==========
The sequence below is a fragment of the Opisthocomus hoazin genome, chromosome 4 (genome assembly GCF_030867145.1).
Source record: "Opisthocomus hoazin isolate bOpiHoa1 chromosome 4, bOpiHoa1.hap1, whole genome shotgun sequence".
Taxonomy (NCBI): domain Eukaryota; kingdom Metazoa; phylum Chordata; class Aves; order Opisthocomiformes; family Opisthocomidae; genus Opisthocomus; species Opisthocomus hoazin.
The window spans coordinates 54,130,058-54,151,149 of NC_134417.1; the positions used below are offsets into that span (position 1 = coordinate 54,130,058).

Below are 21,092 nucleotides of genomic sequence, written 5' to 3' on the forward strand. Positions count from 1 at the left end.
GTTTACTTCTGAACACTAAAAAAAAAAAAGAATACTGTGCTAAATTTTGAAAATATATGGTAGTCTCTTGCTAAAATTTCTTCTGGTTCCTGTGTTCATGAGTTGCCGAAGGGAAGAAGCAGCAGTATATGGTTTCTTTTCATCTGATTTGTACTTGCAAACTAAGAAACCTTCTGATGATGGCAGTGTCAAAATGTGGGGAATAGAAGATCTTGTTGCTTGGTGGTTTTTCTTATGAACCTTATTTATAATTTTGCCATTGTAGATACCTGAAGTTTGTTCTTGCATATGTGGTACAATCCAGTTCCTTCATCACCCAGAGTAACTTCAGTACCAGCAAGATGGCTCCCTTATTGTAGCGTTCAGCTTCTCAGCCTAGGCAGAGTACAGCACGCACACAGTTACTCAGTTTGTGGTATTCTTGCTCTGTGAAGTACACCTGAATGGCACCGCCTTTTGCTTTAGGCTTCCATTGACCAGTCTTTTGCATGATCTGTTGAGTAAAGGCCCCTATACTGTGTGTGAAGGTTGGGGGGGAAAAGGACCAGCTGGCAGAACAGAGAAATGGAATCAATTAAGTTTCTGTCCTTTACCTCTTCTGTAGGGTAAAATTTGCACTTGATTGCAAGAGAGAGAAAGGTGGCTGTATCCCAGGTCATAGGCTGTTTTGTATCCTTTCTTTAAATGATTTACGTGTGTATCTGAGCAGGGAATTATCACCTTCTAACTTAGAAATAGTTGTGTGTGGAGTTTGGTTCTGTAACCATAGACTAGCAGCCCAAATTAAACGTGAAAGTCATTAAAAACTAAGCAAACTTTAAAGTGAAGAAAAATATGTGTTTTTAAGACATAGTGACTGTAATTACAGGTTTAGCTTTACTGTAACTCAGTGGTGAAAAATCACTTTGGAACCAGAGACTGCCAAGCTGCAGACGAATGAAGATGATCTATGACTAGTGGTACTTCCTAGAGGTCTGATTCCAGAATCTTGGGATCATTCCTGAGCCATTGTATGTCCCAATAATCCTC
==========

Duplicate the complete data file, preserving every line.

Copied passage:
The sequence below is a fragment of the Opisthocomus hoazin genome, chromosome 4 (genome assembly GCF_030867145.1).
Source record: "Opisthocomus hoazin isolate bOpiHoa1 chromosome 4, bOpiHoa1.hap1, whole genome shotgun sequence".
Taxonomy (NCBI): domain Eukaryota; kingdom Metazoa; phylum Chordata; class Aves; order Opisthocomiformes; family Opisthocomidae; genus Opisthocomus; species Opisthocomus hoazin.
The window spans coordinates 54,130,058-54,151,149 of NC_134417.1; the positions used below are offsets into that span (position 1 = coordinate 54,130,058).

Below are 21,092 nucleotides of genomic sequence, written 5' to 3' on the forward strand. Positions count from 1 at the left end.
GTTTACTTCTGAACACTAAAAAAAAAAAAGAATACTGTGCTAAATTTTGAAAATATATGGTAGTCTCTTGCTAAAATTTCTTCTGGTTCCTGTGTTCATGAGTTGCCGAAGGGAAGAAGCAGCAGTATATGGTTTCTTTTCATCTGATTTGTACTTGCAAACTAAGAAACCTTCTGATGATGGCAGTGTCAAAATGTGGGGAATAGAAGATCTTGTTGCTTGGTGGTTTTTCTTATGAACCTTATTTATAATTTTGCCATTGTAGATACCTGAAGTTTGTTCTTGCATATGTGGTACAATCCAGTTCCTTCATCACCCAGAGTAACTTCAGTACCAGCAAGATGGCTCCCTTATTGTAGCGTTCAGCTTCTCAGCCTAGGCAGAGTACAGCACGCACACAGTTACTCAGTTTGTGGTATTCTTGCTCTGTGAAGTACACCTGAATGGCACCGCCTTTTGCTTTAGGCTTCCATTGACCAGTCTTTTGCATGATCTGTTGAGTAAAGGCCCCTATACTGTGTGTGAAGGTTGGGGGGGAAAAGGACCAGCTGGCAGAACAGAGAAATGGAATCAATTAAGTTTCTGTCCTTTACCTCTTCTGTAGGGTAAAATTTGCACTTGATTGCAAGAGAGAGAAAGGTGGCTGTATCCCAGGTCATAGGCTGTTTTGTATCCTTTCTTTAAATGATTTACGTGTGTATCTGAGCAGGGAATTATCACCTTCTAACTTAGAAATAGTTGTGTGTGGAGTTTGGTTCTGTAACCATAGACTAGCAGCCCAAATTAAACGTGAAAGTCATTAAAAACTAAGCAAACTTTAAAGTGAAGAAAAATATGTGTTTTTAAGACATAGTGACTGTAATTACAGGTTTAGCTTTACTGTAACTCAGTGGTGAAAAATCACTTTGGAACCAGAGACTGCCAAGCTGCAGACGAATGAAGATGATCTATGACTAGTGGTACTTCCTAGAGGTCTGATTCCAGAATCTTGGGATCATTCCTGAGCCATTGTATGTCCCAATAATCCTC